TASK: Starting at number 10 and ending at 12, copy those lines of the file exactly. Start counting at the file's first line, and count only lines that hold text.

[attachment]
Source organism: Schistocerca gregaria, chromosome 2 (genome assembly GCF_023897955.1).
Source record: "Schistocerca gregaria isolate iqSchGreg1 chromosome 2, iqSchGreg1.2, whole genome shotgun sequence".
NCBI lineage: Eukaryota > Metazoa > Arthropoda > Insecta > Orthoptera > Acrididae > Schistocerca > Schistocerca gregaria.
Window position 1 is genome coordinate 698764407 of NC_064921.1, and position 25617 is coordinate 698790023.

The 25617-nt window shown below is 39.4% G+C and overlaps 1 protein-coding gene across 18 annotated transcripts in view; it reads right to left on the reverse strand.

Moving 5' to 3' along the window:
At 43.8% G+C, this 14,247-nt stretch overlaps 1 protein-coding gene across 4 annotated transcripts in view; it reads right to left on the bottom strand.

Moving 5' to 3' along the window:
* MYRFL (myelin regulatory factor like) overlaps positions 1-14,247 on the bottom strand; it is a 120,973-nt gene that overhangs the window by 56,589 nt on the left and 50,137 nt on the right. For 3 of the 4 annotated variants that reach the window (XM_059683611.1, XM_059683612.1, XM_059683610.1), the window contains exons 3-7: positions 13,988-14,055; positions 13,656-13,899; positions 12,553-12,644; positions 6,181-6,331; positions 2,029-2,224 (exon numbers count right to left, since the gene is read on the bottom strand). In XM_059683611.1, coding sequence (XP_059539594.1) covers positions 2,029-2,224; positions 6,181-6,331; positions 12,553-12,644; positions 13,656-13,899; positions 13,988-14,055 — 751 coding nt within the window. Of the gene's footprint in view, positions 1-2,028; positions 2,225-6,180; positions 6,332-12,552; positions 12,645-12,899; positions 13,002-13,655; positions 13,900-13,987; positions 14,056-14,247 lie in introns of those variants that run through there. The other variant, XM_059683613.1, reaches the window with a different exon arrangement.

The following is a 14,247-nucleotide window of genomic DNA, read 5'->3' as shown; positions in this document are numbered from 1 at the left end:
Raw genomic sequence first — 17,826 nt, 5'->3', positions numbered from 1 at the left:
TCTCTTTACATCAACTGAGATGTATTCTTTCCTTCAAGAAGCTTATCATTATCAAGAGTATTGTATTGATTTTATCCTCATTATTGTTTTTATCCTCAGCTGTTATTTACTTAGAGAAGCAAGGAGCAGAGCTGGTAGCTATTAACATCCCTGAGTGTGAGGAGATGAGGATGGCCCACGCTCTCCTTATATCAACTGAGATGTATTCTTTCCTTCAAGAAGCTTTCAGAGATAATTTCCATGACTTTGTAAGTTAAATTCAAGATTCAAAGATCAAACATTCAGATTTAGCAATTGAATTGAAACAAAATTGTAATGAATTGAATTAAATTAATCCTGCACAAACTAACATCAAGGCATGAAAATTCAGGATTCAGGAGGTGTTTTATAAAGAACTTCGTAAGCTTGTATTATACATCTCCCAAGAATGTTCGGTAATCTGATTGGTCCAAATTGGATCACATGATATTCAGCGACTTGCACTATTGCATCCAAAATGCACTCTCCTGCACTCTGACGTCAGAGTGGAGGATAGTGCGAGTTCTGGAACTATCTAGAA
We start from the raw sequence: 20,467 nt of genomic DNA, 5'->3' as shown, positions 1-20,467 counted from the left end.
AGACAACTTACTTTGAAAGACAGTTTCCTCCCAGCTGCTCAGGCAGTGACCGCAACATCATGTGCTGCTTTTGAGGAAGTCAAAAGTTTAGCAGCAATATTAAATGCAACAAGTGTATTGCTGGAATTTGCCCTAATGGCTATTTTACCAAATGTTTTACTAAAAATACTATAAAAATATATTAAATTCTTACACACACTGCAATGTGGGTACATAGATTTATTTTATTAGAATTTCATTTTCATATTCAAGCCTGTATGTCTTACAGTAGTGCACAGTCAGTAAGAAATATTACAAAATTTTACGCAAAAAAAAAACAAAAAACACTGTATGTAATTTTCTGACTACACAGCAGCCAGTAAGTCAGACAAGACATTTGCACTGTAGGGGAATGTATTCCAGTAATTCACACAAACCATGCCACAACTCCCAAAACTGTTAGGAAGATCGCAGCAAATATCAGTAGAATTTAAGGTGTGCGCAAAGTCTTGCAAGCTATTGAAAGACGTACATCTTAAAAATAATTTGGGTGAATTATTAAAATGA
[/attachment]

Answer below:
The following is a 14,247-nucleotide window of genomic DNA, read 5'->3' as shown; positions in this document are numbered from 1 at the left end:
Raw genomic sequence first — 17,826 nt, 5'->3', positions numbered from 1 at the left:
TCTCTTTACATCAACTGAGATGTATTCTTTCCTTCAAGAAGCTTATCATTATCAAGAGTATTGTATTGATTTTATCCTCATTATTGTTTTTATCCTCAGCTGTTATTTACTTAGAGAAGCAAGGAGCAGAGCTGGTAGCTATTAACATCCCTGAGTGTGAGGAGATGAGGATGGCCCACGCTCTCCTTATATCAACTGAGATGTATTCTTTCCTTCAAGAAGCTTTCAGAGATAATTTCCATGACTTTGTAAGTTAAATTCAAGATTCAAAGATCAAACATTCAGATTTAGCAATTGAATTGAAACAAAATTGTAATGAATTGAATTAAATTAATCCTGCACAAACTAACATCAAGGCATGAAAATTCAGGATTCAGGAGGTGTTTTATAAAGAACTTCGTAAGCTTGTATTATACATCTCCCAAGAATGTTCGGTAATCTGATTGGTCCAAATTGGATCACATGATATTCAGCGACTTGCACTATTGCATCCAAAATGCACTCTCCTGCACTCTGACGTCAGAGTGGAGGATAGTGCGAGTTCTGGAACTATCTAGAA